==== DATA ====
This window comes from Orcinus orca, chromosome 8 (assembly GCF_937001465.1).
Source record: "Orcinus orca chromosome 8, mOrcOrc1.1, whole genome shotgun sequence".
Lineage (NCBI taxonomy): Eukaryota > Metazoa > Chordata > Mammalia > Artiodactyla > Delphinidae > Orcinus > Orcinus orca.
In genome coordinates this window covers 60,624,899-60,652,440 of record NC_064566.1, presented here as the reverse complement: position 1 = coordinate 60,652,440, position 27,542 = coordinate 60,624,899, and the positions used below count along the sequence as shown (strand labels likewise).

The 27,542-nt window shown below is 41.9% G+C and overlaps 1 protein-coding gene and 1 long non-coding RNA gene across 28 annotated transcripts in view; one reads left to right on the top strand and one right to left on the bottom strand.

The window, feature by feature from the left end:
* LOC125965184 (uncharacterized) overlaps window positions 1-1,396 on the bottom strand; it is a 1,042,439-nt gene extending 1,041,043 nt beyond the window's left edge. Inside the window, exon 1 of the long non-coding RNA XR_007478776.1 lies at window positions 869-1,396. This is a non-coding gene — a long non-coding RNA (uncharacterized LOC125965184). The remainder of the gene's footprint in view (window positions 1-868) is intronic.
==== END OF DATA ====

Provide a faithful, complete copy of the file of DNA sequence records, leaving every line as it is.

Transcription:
This window comes from Orcinus orca, chromosome 8 (assembly GCF_937001465.1).
Source record: "Orcinus orca chromosome 8, mOrcOrc1.1, whole genome shotgun sequence".
Lineage (NCBI taxonomy): Eukaryota > Metazoa > Chordata > Mammalia > Artiodactyla > Delphinidae > Orcinus > Orcinus orca.
In genome coordinates this window covers 60,624,899-60,652,440 of record NC_064566.1, presented here as the reverse complement: position 1 = coordinate 60,652,440, position 27,542 = coordinate 60,624,899, and the positions used below count along the sequence as shown (strand labels likewise).

The 27,542-nt window shown below is 41.9% G+C and overlaps 1 protein-coding gene and 1 long non-coding RNA gene across 28 annotated transcripts in view; one reads left to right on the top strand and one right to left on the bottom strand.

The window, feature by feature from the left end:
* LOC125965184 (uncharacterized) overlaps window positions 1-1,396 on the bottom strand; it is a 1,042,439-nt gene extending 1,041,043 nt beyond the window's left edge. Inside the window, exon 1 of the long non-coding RNA XR_007478776.1 lies at window positions 869-1,396. This is a non-coding gene — a long non-coding RNA (uncharacterized LOC125965184). The remainder of the gene's footprint in view (window positions 1-868) is intronic.